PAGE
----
The use of peripheral arterial catheters for haemodynamic monitoring is widespread. The most frequently used site is the radial artery because of its well documented low complication rates and easy access [9
]. In the present review we report on 19,617 radial artery cannulations, and the main complication was temporary occlusion of the artery (incidence 19.70%). This complication rate is close to the finding of Wilkins [91
], who reviewed reports of catheterization of the radial artery with regard to ischaemic complications published between 1969 and1983. He reported a temporary occlusion rate of 23%. In an extensive study of 1699 patients, Slogoff and coworkers [5
] reported a 21.2% rate of temporary occlusion. Although temporary occlusion is reported quite frequently, serious ischaemic damage was reported in only two studies [9
], with a mean complication rate of 0.09%. Nevertheless, there have been reports of serious ischaemic damage after radial artery cannulation that led to necrosis, and amputation of fingers or the whole hand [92
Other major complications such as pseudoaneurysm and sepsis were reported to occur in a mean of 0.09% and 0.13% of cases, respectively.
The second most cannulated artery for haemodynamic monitoring is the femoral artery, and we reviewed 3899 cases. Temporary occlusion was reported in only 1.18% of the reviewed cases. The incidence of this complication in the femoral artery is much lower than that in the radial artery. We attributed this to the larger vessel diameter of the femoral artery. Serious ischaemic complications were reported in only one study [56
], and the mean complication rate was 0.18%. The incidence rates for other major complications such as pseudoaneurysm and sepsis (0.3% and 0.44%, respectively) were similar to our findings in the radial artery. Some authors caution against use of the femoral artery for cannulation for fear of higher sepsis rates because of the close proximity to the perianal region [52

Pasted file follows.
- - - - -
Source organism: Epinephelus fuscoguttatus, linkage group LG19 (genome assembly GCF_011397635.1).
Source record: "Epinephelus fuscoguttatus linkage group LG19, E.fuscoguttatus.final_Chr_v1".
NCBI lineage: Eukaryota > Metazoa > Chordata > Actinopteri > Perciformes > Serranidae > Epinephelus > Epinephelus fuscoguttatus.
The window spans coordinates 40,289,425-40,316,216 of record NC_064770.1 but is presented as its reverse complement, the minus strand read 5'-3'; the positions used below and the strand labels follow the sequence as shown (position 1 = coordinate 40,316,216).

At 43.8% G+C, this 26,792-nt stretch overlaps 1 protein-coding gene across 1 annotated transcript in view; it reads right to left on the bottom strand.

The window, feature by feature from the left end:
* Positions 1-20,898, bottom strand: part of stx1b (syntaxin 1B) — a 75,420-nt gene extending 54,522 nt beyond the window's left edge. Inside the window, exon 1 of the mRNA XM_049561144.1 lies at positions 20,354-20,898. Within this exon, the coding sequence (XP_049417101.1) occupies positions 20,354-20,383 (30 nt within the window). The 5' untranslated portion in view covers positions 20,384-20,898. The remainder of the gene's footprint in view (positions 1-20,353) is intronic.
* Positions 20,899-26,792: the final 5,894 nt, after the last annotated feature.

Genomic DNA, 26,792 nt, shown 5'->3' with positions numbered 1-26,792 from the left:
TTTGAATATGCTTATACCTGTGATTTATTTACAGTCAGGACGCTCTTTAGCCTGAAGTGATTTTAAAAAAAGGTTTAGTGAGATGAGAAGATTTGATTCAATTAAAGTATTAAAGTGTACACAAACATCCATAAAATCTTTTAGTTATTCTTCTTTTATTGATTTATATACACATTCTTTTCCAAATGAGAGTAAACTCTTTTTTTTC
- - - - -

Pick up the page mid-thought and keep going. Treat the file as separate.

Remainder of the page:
]. We are unable to corroborate this on the basis of the reviewed literature, and recent studies that directly compared the radial and femoral arteries with regard to septic complications identified similar rates of sepsis [53
]. In particular, in an extensive study of 4932 patients, Frezza and Mezghebe [71
] were unable to identify a difference in complication rates between the radial and femoral arteries. In that study the femoral artery was actually the preferred site in the medical intensive care unit. Other authors prefer the femoral artery over the radial artery because the femoral artery is usually palpable even in hypotensive patients and may be the only accessible route for haemodynamic monitoring [64
]. The blood pressure curve that is obtained from this larger artery is generally more accurate and gives a closer estimation of the aortic blood pressure [64
The third most cannulated artery in the present review of the literature was the axillary artery, with almost 2000 reported cases. Some authors prefer not to cannulate the axillary artery because of its close location to the carotid artery and because of fear of embolism to the brain [101
]. On the basis of the data summarized here we cannot confirm this, and no case of embolism to the brain was reported. Sometimes the axillary artery is avoided because of the more difficult approach required, although (particularly in anaesthesia) it is a well known route because it requires the same approach as that for axillary nerve block [3
]. The major complications encountered with the axillary artery were similar to those for the radial and femoral arteries, and we conclude that it is a safe route for arterial cannulation.
Other reviewed arteries employed for catheterization, such as the brachial, dorsal pedis, ulnar, tibial and temporal arteries, have been used without serious complications, but published reports of their use are limited.